However, societal expectations of career can be a major hindrance when it comes to pursuing a portfolio career. From a young age, we are often conditioned to believe that success means having one stable job in a specific field and climbing up the corporate ladder, and having a singular profession.  It can raise the spectre of the term “Jack of all trades, master of none”. Yet this narrow view limits our thinking and prevents us from exploring other opportunities or interests, often waiting until retirement to explore different facets of ourselves through our hobbies, interests and non-professional skills. 

Why a Portfolio Career?

The societal expectations around “success” and the cult of status fed by ambition leaves many individuals wanting more - and the economic transformations that have played a critical role in shaping current career perspectives have sharpened this need. This is driven by a notion that we will be happy only if we are successful in terms of specific societal standards. Ask any parent what they want for their child and they would turn that equation on its head.

Widespread layoffs, the rise of outsourcing, and the precarious nature of employment have made job security an artifact rather than a given. The rise of the 'gig economy', fuelled by platforms like Uber and Upwork, offers a stark contrast to the secure job tenure once enjoyed by many Boomers. Technological advancements, globalisation, and digitalisation have drastically altered how and where we work. The maturation of the internet and the coronavirus pandemic have accelerated the take-up of remote working, and careers now often blend personal passions with professional pursuits.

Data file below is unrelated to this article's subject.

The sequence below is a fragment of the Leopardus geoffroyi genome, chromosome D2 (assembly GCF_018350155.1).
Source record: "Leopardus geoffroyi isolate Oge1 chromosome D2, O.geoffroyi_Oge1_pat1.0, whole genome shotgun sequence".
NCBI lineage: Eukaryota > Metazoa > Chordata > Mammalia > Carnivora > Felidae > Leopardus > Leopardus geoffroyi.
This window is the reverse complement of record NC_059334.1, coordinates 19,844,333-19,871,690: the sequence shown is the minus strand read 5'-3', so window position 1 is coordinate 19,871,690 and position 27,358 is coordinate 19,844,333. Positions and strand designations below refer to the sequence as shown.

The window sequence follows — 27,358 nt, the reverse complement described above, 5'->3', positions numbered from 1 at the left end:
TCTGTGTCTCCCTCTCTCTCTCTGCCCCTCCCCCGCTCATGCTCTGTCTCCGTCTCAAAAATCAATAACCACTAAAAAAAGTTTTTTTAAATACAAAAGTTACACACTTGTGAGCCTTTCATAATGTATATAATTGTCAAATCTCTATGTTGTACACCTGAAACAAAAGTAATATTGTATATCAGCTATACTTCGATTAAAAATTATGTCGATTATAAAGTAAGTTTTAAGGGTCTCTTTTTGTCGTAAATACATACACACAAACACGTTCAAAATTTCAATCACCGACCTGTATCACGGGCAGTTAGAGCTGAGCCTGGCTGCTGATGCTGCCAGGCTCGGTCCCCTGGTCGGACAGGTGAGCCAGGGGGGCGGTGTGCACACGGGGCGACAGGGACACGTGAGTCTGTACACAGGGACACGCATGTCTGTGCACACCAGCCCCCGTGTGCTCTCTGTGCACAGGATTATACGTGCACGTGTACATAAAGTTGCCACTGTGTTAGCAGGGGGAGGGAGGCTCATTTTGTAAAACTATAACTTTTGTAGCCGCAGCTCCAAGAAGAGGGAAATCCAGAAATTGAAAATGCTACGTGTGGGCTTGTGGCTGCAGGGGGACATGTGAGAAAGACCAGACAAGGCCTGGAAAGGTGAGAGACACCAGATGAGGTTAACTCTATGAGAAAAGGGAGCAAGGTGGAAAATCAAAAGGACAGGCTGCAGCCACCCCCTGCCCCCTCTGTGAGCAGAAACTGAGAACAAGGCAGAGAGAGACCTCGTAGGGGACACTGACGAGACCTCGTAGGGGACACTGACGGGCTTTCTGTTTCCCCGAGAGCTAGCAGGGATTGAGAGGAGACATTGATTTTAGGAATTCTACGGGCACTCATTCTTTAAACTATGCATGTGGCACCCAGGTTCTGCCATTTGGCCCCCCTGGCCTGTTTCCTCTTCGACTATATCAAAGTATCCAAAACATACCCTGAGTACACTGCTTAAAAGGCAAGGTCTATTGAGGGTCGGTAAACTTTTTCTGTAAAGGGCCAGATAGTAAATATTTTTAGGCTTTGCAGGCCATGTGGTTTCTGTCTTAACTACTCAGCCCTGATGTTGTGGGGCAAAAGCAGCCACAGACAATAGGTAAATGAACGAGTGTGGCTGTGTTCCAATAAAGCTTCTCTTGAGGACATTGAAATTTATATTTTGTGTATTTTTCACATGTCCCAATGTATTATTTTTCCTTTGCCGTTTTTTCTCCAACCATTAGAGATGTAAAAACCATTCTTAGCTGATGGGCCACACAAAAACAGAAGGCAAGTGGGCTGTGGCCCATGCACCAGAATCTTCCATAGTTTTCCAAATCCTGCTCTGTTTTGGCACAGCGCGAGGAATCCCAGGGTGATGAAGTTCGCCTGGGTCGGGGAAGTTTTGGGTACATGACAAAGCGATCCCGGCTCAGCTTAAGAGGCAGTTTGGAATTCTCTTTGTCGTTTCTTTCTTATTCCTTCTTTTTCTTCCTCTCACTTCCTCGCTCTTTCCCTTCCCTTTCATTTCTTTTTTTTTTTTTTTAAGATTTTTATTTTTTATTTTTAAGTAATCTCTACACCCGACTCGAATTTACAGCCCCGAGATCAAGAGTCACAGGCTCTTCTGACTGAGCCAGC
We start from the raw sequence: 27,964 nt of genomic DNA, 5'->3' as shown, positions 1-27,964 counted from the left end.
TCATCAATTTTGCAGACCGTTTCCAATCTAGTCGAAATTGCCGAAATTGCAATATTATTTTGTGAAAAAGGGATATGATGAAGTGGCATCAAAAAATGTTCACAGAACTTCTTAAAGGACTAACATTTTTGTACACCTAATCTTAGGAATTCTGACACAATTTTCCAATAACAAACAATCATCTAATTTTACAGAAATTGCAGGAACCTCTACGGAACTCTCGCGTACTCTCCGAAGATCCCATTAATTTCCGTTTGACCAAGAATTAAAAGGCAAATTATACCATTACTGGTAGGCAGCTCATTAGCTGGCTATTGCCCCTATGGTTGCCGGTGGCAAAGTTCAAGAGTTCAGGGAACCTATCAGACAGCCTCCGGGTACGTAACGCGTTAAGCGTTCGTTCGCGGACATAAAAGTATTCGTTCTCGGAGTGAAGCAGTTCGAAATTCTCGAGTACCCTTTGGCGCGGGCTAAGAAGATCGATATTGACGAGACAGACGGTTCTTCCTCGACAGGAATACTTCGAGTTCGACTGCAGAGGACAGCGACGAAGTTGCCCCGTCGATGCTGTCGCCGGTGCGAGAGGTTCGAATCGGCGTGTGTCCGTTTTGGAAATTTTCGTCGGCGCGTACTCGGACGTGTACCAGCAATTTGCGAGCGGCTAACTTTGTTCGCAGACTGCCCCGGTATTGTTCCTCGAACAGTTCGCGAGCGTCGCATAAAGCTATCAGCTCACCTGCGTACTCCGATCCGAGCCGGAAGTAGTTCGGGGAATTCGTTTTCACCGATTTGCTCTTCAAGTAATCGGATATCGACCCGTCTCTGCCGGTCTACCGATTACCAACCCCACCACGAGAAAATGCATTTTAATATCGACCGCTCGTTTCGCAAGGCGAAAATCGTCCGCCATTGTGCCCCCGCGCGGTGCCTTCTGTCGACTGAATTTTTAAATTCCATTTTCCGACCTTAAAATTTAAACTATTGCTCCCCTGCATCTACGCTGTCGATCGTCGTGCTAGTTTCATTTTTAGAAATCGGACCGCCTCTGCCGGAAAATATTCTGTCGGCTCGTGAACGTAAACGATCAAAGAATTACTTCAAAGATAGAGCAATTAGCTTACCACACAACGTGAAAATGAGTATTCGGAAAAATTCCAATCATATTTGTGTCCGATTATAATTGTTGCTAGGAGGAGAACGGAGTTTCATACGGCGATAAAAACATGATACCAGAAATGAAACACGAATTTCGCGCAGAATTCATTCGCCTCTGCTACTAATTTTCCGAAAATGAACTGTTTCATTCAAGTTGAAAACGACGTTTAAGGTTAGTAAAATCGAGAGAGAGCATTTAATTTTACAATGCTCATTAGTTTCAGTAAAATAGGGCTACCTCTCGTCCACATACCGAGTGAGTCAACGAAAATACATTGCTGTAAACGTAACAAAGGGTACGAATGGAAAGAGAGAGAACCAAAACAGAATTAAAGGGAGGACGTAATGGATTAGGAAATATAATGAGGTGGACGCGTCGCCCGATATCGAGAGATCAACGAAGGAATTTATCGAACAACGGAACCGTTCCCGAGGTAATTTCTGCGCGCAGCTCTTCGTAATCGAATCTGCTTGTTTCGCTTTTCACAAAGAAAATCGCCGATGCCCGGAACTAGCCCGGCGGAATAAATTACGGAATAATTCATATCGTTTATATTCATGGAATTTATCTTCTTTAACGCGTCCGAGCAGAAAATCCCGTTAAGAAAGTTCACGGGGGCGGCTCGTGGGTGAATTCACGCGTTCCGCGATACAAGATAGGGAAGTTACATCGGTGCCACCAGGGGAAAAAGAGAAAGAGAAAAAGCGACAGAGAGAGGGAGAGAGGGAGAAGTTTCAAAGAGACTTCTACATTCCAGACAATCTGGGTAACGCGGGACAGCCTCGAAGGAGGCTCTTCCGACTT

Resonating in particular with Millennials and Gen Z, employment is no longer just about economic necessity but is seen as a platform to express individuality and achieve personal growth, and they look to pursue careers that promise a sense of purpose and social impact. But this approach is not just for younger people who want to fully inhabit the diversity of their lives, it applies to those of us who may be wanting something more from our lives. Essentially it is about simply living more fully, in and through what we do.